change

Director’s Statement – Succeeding through the seasonal changes

Dear Esteemed customers,

 

From where from you may be, I am certain that you are observing the seasonal changes. Spring has steadily given way to summer and fall will soon follow thereafter. Aquarium industry wise, you may/or not be aware of the ebb and flow that in most cases tend to correspond with the above mentioned seasons. This ebb and flow also tend to affect your purchasing decisions; if it’s not breeding season then the species are transitioning from pre-maturity to adulthood and so on.

 

Seemingly, when it comes to fish collection, there are often situations beyond our control that causes fish supply to fluctuate wildly each year, with almost no way to predict what will happen in any given year.

 

One year, can for instance see so many Zebrasoma desjardinii; so much so that we are pushed to halt its collection, while the next can see almost none of these species. This odd phenomenon can be as a result of the shift in weather patterns during breeding season and other influences that may directly affect the appearance of the species’ natural diet.

 

 

With very little chance of consistently predicting which way fishing patterns will turn out in advance. We therefore have to put in much work to ensure that you our customers understand the situation on the ground and are therein satisfied by our services despite the fluctuations. With that in mind, we hope to further eliminate customer disappointments stemming from not getting some of the fish in their wish list when ordered.

 

I would therefore recommend that you help us serve you better by maintaining good contact with customer support and simply explaining your requirements as clear as possible, so that they can be able to work on your order and get you the specific fish you need in due time. Thank you!

World Oceans (95)

World Oceans Day 2018 | Beat Plastic Pollution

This year’s world oceans day was marked with call to action for ocean protection especially against the threat of plastics. Guided by the theme, “Preventing Plastic Pollution and encouraging solutions for a Healthy Ocean,” we took to our shoreline along Kanamai-kikambala for a beach clean up exercise.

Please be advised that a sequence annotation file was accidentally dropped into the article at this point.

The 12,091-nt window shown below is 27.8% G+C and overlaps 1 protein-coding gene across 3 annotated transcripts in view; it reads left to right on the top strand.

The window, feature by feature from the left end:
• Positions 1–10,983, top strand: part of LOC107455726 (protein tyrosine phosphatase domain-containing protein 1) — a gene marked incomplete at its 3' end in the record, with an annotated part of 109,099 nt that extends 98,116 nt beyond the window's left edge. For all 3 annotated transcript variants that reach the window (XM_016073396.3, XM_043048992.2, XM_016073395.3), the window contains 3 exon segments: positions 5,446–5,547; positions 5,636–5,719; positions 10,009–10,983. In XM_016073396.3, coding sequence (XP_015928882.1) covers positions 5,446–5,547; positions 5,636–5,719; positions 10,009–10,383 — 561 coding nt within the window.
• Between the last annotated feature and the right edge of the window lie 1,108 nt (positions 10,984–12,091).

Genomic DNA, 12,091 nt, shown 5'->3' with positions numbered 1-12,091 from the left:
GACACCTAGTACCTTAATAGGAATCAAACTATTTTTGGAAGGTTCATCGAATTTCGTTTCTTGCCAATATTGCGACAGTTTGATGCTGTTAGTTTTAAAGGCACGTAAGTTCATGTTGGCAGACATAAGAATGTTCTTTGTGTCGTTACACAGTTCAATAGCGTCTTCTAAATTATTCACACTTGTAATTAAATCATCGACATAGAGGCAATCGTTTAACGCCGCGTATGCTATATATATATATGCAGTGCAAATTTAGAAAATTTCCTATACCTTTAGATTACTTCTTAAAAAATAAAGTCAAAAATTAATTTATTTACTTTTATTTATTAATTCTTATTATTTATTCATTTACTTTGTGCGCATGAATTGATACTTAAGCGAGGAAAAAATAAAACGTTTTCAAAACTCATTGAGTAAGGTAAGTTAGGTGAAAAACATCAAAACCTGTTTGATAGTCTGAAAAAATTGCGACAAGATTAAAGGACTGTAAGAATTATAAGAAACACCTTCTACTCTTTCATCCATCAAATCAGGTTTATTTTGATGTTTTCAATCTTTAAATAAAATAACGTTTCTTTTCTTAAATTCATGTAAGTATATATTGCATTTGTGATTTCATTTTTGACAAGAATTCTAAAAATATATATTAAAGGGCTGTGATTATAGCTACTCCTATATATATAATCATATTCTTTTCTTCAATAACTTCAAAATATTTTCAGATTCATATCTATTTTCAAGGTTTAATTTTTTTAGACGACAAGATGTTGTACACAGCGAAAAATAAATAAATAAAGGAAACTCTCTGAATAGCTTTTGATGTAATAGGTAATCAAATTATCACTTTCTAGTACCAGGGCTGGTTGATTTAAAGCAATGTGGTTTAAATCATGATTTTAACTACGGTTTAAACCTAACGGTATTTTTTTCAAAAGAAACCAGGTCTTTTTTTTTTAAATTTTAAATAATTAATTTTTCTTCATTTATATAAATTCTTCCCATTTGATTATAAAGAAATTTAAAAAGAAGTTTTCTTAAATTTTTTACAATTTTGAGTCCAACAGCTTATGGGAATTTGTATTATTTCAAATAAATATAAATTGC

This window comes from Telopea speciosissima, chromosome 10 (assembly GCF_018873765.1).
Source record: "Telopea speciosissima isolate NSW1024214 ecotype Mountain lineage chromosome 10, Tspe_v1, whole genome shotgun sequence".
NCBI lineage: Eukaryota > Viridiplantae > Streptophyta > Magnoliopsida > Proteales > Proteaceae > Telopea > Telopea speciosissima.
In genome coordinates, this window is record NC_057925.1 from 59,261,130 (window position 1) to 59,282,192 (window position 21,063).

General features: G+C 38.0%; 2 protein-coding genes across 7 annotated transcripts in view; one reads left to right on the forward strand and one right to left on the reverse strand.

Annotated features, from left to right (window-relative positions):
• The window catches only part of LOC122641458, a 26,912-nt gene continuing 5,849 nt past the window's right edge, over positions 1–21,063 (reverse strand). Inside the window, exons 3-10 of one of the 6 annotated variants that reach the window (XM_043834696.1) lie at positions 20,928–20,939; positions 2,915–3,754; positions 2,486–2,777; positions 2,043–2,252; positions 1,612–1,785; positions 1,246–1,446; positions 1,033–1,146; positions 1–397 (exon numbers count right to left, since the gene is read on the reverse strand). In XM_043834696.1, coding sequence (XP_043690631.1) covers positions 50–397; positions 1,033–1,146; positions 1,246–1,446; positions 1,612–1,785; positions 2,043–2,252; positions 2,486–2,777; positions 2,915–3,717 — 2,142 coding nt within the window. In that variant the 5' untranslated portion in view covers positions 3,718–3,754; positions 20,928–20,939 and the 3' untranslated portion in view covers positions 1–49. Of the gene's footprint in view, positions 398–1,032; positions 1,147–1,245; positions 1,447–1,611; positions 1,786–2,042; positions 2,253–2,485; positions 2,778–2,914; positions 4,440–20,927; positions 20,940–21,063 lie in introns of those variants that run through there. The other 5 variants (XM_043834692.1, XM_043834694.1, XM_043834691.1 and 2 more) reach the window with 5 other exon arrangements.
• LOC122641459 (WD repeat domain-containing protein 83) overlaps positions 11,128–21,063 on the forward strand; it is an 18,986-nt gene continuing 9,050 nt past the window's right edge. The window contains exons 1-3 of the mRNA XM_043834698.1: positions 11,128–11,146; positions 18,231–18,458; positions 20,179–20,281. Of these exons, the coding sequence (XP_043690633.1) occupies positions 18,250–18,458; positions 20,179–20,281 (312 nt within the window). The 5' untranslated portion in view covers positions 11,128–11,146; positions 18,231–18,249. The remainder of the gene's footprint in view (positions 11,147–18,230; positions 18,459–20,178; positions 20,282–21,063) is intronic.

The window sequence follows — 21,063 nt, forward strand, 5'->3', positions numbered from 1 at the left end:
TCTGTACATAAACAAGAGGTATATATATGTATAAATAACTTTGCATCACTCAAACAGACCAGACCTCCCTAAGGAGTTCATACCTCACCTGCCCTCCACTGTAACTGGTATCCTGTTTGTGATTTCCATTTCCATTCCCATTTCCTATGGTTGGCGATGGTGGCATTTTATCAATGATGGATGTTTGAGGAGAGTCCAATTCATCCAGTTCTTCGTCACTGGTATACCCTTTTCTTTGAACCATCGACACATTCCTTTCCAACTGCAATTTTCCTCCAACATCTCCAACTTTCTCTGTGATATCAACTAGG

Being exporters of ornamental tropical marine fish & invertebrates, we are highly dependent on the Indian Ocean as our fish source and therefore it is vital that we help conserve it and the entire ecosystem. Our oceans increasingly face numerous threats such as climate change, ocean acidification, pollution, unsustainable and destructive fishing practices and the lack of capacities to address these threats. Aside from depending on it for or livelihood, we are committed to helping implement the Sustainable Development Goal 14: conserve and sustainably use the oceans, seas and marine resources for sustainable development.

 

Our team was super ecstatic about the clean up exercise; a day at the beach!

 

 

 

 

 

The waste we came across included  plastics, lots of shoes (made of bothrubber and plastic) cardboards and glass. Of the three, plastics pose the greatest threat to oceans because of our poor waste management habits. Plastics are washed by runoff to the ocean thereby polluting our marine ecosystem. A recycling framework is needed in order  to prevent plastic pollution in the ocean.

 

 

 

 

 

 

 

 

 

 

 

 

 

 

 

 

 

 

 

We are glad that we were also able to engage our  local community in the cleanup exercise helping mop up plastics from the environment.

 

 

 

 

 

 

 

 

 

In just a short stretch of the beach, we were able to collect bags upon bags of plastic litter, evidence of the much bigger problem i.e. poor waste management.